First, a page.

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The Export of Weapons: Past, Present and Future

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As long overdue negotiations on an Arms Trade Treaty (ATT) begin in early July under UN auspices, central to that discussion, by virtue of its international supremacy, will be the US export of arms that has facilitated the extensive sale of weapons around the planet. With only 19 out of 195 sovereign nations of the world with no military budget, the ATT conference will attempt to establish international standards for the $55 billion a year industry for the import, export and transfer of all conventional (small arms) weapons.

Even a widespread global recession and callous austerity budgets have done little to dampen an insatiable demand for weapons by industrialized nations, undemocratic nations and still developing or unstable nations with an estimated $1.7 trillion devoted to annual military expenditures in 2011, a 50 per cent increase in global military budgets since 2001 -- at the expense of providing a safe, secure world for all its citizens.

More than a year after the revolt in Syria against President Bashar al Assad's regime began, international leaders continue to 'deplore' the violence as they are 'disappointed' that both sides refuse to honor UN mediator Kofi Annan's proposed ceasefire while the fighting spirals into an orgy of death, devastation and carnage. As the conflict spills over into Lebanon, the world's political leaders wring their hands in hopeless despair. What is to be done they ask -- as if they were powerless to stop the slaughter.

The Stockholm International Peace Research Institute (SIPRI) reported a 580 per cent increase in military hardware to Syria between 2007 and 2011 with Russia importing 78 per cent of its weapons. According to SIPRI, the top five exporters of weapons worldwide between 2007-2011 responsible for 75% of all conventional weapon transfers were the US and Russia, at 40% and 24% respectively; followed by Germany, France and the UK in single digits -- all permanent members of the UN Security Council (with the exception of Germany).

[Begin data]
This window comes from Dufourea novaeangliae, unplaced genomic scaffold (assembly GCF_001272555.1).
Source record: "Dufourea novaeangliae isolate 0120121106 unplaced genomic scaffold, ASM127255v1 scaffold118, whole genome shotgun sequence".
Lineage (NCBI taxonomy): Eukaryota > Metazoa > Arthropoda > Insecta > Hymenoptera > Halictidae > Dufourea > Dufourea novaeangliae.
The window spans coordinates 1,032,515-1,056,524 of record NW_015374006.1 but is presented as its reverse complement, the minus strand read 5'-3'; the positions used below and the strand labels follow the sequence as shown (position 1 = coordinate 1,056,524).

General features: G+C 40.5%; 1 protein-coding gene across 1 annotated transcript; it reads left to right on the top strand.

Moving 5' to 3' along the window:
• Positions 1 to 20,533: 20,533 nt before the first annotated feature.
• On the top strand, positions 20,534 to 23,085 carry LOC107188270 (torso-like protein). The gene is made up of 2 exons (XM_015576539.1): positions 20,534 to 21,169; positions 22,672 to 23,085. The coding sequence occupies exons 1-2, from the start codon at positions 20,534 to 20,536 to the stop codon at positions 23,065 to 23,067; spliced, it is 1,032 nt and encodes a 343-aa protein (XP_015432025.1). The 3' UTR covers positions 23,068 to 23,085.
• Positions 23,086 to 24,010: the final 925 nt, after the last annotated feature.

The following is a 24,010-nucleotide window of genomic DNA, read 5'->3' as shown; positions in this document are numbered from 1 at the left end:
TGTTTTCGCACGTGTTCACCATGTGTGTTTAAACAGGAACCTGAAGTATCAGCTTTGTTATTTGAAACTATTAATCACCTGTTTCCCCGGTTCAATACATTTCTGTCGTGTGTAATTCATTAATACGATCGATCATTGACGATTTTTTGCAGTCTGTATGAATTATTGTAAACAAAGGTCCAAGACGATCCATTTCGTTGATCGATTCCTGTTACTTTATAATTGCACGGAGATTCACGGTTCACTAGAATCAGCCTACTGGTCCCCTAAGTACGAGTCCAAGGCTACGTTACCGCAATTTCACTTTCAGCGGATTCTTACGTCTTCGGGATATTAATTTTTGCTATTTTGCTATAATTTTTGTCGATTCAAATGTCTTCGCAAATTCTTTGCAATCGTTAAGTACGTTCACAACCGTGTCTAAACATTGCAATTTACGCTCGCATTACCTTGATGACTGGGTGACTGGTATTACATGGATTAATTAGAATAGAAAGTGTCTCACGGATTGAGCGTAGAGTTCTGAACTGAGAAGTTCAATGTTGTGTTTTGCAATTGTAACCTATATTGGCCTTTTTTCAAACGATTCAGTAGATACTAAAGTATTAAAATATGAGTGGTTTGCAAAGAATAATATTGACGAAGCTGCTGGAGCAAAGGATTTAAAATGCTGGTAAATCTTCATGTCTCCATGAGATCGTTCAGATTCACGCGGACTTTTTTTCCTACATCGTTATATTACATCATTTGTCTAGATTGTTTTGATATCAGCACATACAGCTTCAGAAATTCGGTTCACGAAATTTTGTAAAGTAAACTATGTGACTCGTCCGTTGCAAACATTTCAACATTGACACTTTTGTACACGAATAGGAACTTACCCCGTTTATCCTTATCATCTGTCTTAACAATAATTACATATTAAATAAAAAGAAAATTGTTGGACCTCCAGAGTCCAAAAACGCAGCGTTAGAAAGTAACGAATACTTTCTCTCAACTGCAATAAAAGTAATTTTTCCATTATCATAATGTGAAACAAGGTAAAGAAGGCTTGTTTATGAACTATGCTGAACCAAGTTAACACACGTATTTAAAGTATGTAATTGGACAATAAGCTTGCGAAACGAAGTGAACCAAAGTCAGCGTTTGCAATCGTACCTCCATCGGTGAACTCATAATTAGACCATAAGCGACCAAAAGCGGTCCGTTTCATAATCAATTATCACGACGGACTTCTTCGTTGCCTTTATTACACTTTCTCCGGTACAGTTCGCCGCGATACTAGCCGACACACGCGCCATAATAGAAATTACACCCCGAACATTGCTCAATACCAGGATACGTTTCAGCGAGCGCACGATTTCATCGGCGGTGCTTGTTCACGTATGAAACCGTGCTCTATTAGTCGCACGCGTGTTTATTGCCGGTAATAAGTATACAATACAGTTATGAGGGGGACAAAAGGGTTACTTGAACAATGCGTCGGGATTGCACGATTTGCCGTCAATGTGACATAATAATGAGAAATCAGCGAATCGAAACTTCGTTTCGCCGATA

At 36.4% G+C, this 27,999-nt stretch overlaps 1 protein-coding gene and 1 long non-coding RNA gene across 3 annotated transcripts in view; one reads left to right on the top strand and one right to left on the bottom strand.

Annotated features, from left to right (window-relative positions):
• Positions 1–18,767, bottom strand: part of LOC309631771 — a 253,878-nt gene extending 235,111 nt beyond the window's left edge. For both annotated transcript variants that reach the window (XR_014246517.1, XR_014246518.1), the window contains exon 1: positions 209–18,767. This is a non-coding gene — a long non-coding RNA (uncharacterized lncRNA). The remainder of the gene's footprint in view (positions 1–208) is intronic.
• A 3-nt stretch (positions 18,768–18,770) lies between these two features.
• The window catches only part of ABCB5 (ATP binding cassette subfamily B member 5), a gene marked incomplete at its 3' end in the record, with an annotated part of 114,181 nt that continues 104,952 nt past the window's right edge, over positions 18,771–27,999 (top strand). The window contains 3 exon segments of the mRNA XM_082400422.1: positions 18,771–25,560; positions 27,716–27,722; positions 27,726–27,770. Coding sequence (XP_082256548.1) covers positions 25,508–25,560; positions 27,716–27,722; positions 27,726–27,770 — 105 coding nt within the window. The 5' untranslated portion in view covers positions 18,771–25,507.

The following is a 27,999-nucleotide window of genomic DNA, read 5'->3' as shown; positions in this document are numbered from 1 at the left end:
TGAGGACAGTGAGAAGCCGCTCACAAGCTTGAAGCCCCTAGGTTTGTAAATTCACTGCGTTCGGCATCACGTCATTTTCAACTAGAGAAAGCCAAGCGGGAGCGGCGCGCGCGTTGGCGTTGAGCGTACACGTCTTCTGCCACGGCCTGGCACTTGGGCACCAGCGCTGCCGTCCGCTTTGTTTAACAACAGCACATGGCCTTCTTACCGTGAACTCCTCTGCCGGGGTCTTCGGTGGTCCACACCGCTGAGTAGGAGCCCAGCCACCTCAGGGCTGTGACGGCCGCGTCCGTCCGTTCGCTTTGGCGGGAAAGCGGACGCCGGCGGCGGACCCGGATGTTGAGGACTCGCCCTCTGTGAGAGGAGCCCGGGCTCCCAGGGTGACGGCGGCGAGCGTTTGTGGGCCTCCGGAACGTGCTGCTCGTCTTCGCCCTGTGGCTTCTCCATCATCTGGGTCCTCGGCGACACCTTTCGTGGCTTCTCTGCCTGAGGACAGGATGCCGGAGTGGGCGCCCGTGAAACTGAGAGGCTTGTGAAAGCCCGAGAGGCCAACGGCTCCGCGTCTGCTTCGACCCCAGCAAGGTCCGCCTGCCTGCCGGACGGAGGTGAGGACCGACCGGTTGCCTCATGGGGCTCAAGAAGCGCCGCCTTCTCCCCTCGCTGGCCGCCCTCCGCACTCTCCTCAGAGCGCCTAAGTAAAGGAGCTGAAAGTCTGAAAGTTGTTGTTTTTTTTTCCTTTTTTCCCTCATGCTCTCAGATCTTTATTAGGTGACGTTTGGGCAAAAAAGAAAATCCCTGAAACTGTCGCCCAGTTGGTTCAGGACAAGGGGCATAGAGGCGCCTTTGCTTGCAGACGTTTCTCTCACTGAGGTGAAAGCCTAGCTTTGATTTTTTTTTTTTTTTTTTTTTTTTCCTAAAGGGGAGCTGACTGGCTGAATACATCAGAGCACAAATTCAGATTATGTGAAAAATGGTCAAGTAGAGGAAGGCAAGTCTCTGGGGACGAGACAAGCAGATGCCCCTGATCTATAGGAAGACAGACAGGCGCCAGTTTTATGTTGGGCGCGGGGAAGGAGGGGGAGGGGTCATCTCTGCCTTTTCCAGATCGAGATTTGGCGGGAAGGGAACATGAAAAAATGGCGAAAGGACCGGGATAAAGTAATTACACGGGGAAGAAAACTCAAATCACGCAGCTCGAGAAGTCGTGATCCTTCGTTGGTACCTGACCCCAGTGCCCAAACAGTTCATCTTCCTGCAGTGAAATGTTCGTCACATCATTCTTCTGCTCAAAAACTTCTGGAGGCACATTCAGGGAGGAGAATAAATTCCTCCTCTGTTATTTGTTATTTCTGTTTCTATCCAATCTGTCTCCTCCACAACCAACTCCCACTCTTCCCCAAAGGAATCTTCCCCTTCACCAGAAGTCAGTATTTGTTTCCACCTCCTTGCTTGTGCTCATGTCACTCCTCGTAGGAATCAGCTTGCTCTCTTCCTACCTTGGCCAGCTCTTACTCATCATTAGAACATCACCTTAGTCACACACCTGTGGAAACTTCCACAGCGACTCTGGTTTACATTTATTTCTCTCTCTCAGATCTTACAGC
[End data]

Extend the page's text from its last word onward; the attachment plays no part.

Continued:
As many Americans go about their daily routine with a mere glance at global headlines, there is little real recognition that the US, with 4.5 per cent of the world population, dominates the market share of armaments with 37% of the $1.7 trillion figure or that the US has more than doubled its military budget since 2001 and currently spends (almost) more than every other nation in the world combined on its military. If it is difficult to relate to the utter devastation of war in a foreign culture on the other side of the planet, the recollection of one isolated World Trade Center attack on a civilian population on a daily basis should serve as a wake-up call.

The bi-partisan Congressional Research Service reports that the US "made $170 billion in arms sales between 2003 and 2010" with Russia not even a close second at $81 billion as the US dominated the international arms market with "$22 billion out of a worldwide total of $40 billion" in 2010. As the US continues to increase its exports, Lexington Institute defense consultant Loren Thompson suggested that "Obama is much more favorably disposed to arms exports than any of the previous Democratic administrations" and Jeff Abramson, deputy director of the Arms Control Association, added "There's an Obama arms bazaar going on."

A flashback to 1934 reveals how US export policy has morphed from some level of accountability to virtually non-existent today as previous and the current Executive branch assume as much power as Congress allows. With adoption of a Joint Resolution, Congress authorized an arms embargo to Paraguay and Bolivia during the Chaco War with President Roosevelt's assurance that the embargo would reestablish peace between those two countries. Curtis Wright Corporation was later convicted of selling weapons to Bolivia in violation of the embargo with the Supreme Court upholding the conviction in 1936 citing the "exclusive power of the President as the sole organ of the Federal Government in the field of international relations." (US vs. Curtiss Wright) Through the Vietnam War, it was common for a bipartisan Congress to allow the Executive Branch to wield unfettered authority over international affairs and foreign policy issues.